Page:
Placeholder Image

Subtitles section Play video

  • Coming up on Market to Market -- Merger mania

  • prompts a summons from Washington.

  • The Secretary spends a little time in the hot

  • seat.

  • And heavy rain stops harvest in its tracks.

  • Those stories and market analysis with Sue Martin,

  • next.

  • Funding for Market to Market is provided by

  • Grinnell Mutual.

  • You think differently about a customer when you

  • stand in the middle of his dreams.

  • We work to make sure you get covered right.

  • Grinnell Mutual -- a policy of working

  • together.

  • Information on finding an agent near you is

  • available at grinnellmutual.com.

  • This is the Friday, September 23 edition of

  • Market to Market, the Weekly Journal of Rural

  • America.

  • Hello, I'm Mike Pearson.

  • Harvest machinery has been temporarily sidelined in

  • some parts of the grain belt but financial

  • planning for next season has already begun.

  • Like predictions of record crops, rural America waits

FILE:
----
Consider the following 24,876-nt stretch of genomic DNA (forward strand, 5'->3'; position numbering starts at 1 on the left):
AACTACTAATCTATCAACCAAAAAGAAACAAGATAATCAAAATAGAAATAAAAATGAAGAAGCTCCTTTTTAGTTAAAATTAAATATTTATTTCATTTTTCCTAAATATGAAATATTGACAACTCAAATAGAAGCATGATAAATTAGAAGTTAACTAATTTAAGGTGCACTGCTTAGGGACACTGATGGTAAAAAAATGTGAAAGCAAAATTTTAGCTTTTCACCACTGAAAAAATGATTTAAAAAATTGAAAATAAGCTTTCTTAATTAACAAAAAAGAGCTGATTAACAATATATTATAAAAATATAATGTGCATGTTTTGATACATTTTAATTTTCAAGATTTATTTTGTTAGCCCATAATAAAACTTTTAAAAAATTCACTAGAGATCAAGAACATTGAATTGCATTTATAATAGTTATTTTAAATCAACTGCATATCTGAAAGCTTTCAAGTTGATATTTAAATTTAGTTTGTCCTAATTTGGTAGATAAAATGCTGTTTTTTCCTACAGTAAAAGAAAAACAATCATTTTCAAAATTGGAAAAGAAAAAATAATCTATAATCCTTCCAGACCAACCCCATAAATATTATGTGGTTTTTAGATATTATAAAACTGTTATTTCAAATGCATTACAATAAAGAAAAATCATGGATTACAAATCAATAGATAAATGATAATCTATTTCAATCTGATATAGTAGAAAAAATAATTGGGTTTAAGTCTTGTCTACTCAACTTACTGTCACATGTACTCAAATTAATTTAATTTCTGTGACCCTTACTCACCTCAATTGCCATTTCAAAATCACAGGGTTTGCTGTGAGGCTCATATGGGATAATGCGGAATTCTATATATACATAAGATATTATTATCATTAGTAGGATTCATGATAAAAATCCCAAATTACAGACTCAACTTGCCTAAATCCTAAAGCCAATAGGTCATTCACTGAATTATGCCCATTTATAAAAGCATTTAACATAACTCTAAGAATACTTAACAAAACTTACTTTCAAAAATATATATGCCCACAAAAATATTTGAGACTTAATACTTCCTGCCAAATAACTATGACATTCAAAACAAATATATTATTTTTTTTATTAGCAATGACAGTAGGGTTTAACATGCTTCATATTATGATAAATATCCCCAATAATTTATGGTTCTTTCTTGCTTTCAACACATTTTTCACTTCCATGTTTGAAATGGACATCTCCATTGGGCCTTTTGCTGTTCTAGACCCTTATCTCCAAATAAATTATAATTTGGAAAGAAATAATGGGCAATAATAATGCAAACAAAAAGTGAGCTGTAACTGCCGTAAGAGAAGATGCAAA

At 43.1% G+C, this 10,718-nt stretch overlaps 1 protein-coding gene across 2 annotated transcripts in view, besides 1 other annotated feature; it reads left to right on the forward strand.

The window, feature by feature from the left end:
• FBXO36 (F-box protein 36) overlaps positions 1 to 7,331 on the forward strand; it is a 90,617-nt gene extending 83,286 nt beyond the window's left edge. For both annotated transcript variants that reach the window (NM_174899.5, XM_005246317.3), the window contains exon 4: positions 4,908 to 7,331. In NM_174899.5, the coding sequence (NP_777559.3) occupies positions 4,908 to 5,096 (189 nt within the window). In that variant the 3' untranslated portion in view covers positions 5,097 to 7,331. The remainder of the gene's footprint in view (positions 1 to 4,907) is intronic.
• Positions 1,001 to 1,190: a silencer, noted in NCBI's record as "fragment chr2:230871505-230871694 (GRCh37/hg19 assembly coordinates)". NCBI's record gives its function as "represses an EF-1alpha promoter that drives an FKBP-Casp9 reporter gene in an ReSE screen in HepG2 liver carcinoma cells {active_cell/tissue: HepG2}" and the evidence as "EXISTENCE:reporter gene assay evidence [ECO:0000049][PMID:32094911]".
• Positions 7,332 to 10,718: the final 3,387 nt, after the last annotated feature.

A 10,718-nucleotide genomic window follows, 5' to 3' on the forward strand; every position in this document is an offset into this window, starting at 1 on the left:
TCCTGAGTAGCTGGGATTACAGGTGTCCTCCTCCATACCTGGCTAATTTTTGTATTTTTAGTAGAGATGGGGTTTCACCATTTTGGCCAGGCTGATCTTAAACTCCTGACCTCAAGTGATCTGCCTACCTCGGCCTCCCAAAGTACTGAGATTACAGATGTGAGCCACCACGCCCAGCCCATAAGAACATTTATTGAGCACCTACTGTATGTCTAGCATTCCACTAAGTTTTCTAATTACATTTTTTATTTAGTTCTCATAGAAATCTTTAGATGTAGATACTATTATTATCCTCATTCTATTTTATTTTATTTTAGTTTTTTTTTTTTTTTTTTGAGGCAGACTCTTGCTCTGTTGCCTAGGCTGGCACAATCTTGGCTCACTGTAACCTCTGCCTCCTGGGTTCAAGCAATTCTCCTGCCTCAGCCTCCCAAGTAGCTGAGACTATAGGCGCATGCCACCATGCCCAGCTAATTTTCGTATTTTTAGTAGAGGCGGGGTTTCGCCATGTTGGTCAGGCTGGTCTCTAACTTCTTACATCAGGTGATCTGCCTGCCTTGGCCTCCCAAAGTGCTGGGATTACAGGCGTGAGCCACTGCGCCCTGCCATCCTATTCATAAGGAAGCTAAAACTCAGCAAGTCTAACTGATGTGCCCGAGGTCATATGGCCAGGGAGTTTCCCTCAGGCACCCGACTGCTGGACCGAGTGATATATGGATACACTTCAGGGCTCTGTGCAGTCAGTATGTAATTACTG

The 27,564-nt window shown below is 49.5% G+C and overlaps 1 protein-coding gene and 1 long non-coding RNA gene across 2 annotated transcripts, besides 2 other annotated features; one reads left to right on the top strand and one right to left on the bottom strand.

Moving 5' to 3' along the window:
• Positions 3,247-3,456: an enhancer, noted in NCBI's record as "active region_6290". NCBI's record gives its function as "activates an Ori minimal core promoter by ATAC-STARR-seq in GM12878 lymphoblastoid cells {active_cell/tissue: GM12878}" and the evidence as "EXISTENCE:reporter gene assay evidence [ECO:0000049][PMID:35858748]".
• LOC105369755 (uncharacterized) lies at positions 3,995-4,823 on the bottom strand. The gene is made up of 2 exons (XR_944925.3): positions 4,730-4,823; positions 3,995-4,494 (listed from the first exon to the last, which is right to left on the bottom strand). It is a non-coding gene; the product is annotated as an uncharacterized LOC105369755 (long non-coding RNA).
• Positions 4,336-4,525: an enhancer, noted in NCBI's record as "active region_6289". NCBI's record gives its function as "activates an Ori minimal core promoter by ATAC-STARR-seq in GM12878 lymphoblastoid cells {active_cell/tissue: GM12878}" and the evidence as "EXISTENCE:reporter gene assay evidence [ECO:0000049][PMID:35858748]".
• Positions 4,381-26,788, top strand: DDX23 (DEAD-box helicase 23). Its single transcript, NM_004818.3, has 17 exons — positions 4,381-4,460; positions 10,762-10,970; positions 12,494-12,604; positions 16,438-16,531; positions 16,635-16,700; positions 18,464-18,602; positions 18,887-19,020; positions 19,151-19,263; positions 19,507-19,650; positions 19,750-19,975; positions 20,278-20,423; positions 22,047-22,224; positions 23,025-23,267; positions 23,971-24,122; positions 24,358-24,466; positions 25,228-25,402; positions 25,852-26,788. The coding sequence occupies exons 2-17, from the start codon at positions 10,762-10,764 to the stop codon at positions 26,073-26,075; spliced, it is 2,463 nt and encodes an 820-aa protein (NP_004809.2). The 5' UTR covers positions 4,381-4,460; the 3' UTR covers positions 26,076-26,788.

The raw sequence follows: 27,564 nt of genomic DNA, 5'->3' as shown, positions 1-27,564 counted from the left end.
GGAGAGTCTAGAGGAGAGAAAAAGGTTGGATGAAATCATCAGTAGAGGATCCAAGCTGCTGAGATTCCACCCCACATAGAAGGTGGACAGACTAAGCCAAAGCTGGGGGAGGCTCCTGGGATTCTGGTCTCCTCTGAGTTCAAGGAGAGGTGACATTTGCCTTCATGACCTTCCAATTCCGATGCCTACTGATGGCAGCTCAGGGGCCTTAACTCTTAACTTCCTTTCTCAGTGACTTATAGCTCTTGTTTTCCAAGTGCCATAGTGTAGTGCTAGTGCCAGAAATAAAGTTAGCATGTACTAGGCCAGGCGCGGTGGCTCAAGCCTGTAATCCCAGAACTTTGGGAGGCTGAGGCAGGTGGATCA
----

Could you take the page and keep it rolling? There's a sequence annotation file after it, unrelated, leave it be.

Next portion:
• for economic answers in a money lending season of

  • uncertainty.

  • -- With housing starts down 5.8 percent in August

  • - and the inflation rate languishing below 2

  • percent - the Federal Reserve Board declined to

  • raise lending rates.

  • The result leaves many speculating what the near

  • future holds.

  • No change was seen as good news by Wall Street as the

  • Dow Jones Industrial Average finished the week

  • on an up-tick.

  • Placing the anticipated shake-up over lending

  • rates on hold shifted attention to fallout from

  • agricultural mergers.

  • Recently, the Canadian companies Potash

  • Corporation and Agrium announced they were

  • combining forces to create the largest fertilizer

  • company in the world.

  • That marriage only amplified concerns over

  • consolidation and was among the reasons several

  • Titans of Agriculture were requested to appear before

  • the Senate Judiciary Committee.

  • Paul Yeager reports.

  • Representatives from five of the six biggest

  • agriculture companies appeared together on

  • Capitol Hill this week.

  • The leaders were asked about the big topics of

  • competition, jobs, and innovation.

  • The "Big Six" of biotech seed would become the "Big